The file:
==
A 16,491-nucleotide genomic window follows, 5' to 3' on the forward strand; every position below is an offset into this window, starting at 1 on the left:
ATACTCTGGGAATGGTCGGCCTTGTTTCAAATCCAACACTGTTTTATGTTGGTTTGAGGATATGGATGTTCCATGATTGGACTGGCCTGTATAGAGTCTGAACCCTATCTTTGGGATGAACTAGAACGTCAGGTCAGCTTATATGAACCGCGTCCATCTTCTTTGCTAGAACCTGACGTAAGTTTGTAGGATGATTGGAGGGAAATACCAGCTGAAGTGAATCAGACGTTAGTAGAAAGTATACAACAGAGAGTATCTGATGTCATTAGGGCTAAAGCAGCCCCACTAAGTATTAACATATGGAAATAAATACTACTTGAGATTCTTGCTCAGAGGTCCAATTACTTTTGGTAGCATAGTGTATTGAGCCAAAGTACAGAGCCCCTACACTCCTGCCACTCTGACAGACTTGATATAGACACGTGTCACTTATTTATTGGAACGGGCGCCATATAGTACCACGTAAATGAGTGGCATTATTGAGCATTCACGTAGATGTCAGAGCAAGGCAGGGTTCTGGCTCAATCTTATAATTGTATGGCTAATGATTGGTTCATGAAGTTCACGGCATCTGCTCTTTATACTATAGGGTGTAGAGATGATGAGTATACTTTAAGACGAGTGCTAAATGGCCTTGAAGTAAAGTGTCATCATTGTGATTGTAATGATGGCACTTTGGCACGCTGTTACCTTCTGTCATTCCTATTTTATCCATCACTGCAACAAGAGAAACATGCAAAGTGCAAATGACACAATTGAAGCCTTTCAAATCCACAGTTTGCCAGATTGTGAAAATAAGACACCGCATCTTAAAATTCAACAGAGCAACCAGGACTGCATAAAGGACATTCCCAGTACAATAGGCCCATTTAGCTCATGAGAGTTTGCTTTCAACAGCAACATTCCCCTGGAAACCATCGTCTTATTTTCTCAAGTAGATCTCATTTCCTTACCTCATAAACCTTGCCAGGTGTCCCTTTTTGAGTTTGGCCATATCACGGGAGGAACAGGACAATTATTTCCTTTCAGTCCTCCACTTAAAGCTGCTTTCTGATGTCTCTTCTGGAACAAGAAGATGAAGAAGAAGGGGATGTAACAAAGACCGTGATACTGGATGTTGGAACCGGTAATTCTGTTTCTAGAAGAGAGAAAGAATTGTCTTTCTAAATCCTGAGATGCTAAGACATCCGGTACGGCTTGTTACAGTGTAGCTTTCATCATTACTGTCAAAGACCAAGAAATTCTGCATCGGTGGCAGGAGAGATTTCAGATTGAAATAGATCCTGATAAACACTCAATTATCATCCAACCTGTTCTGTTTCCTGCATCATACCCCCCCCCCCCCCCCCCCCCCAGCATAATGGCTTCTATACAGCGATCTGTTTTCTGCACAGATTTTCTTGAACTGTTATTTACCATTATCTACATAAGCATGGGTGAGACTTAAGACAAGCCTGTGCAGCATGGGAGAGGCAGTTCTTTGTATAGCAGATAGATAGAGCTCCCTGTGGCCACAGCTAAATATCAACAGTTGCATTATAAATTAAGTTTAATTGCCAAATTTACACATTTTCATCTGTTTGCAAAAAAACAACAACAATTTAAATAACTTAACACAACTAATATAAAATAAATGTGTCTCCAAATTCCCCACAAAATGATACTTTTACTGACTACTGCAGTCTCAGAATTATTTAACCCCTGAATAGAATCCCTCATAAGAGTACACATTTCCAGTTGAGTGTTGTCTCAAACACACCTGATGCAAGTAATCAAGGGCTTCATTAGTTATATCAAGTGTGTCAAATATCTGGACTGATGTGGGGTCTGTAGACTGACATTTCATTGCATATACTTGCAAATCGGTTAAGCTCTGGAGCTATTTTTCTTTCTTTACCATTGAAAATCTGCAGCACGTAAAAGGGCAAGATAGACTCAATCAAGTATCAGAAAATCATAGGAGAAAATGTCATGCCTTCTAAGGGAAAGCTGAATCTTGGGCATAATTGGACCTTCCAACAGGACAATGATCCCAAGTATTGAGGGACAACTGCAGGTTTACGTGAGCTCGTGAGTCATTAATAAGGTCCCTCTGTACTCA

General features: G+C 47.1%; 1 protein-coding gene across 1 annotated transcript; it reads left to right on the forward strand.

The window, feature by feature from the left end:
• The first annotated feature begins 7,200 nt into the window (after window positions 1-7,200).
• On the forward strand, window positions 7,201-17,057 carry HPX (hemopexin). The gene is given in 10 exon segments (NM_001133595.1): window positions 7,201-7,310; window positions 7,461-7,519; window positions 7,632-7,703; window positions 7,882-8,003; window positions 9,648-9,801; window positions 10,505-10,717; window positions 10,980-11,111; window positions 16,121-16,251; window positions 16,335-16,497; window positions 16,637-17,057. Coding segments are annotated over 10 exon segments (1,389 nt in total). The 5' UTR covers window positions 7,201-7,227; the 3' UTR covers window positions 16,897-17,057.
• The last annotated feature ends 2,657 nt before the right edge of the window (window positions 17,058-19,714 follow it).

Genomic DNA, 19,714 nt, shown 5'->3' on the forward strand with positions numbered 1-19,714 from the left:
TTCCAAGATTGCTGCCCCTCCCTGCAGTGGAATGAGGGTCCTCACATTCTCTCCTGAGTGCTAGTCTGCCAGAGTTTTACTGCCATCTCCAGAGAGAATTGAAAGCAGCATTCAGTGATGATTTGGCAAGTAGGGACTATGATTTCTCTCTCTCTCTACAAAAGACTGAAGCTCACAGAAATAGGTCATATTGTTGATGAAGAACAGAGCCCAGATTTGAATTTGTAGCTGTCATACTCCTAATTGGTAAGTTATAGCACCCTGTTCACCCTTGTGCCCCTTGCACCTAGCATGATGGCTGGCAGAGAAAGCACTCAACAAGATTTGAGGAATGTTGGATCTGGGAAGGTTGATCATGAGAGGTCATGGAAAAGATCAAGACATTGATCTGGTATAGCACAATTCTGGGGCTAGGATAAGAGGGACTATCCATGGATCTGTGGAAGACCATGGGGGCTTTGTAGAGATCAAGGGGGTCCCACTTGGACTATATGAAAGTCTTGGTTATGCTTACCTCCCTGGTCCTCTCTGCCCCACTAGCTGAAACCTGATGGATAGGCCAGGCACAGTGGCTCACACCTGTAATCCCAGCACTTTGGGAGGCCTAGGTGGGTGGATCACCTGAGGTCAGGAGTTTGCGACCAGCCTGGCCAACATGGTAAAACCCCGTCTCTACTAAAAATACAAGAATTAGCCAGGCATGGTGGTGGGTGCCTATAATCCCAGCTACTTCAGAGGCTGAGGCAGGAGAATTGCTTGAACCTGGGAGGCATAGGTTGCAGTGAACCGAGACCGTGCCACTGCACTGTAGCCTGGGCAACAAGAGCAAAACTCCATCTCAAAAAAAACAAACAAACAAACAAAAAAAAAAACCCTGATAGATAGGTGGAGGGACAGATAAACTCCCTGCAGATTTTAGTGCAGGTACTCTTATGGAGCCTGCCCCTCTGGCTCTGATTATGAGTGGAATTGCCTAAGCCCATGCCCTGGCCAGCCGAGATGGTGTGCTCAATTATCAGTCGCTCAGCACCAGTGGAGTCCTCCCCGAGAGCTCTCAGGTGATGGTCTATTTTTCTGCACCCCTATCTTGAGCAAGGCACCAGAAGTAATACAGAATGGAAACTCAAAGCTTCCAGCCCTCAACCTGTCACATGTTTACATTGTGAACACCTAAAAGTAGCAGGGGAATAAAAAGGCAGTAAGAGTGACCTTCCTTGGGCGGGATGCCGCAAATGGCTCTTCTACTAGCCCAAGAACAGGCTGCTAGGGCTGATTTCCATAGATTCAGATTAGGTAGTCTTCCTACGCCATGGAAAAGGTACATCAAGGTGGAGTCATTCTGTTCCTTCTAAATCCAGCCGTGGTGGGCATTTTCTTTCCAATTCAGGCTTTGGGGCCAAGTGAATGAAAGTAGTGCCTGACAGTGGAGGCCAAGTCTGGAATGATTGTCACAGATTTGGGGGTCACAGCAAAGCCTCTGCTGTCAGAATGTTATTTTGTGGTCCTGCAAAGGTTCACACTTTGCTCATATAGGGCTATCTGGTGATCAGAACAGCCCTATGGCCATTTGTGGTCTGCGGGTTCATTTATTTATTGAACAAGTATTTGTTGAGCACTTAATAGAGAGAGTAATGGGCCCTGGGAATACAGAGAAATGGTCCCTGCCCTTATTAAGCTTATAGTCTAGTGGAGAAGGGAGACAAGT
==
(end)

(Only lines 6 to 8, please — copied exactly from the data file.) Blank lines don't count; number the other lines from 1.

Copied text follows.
• On the forward strand, window positions 7,201-17,057 carry HPX (hemopexin). The gene is given in 10 exon segments (NM_001133595.1): window positions 7,201-7,310; window positions 7,461-7,519; window positions 7,632-7,703; window positions 7,882-8,003; window positions 9,648-9,801; window positions 10,505-10,717; window positions 10,980-11,111; window positions 16,121-16,251; window positions 16,335-16,497; window positions 16,637-17,057. Coding segments are annotated over 10 exon segments (1,389 nt in total). The 5' UTR covers window positions 7,201-7,227; the 3' UTR covers window positions 16,897-17,057.
• The last annotated feature ends 2,657 nt before the right edge of the window (window positions 17,058-19,714 follow it).

Genomic DNA, 19,714 nt, shown 5'->3' on the forward strand with positions numbered 1-19,714 from the left: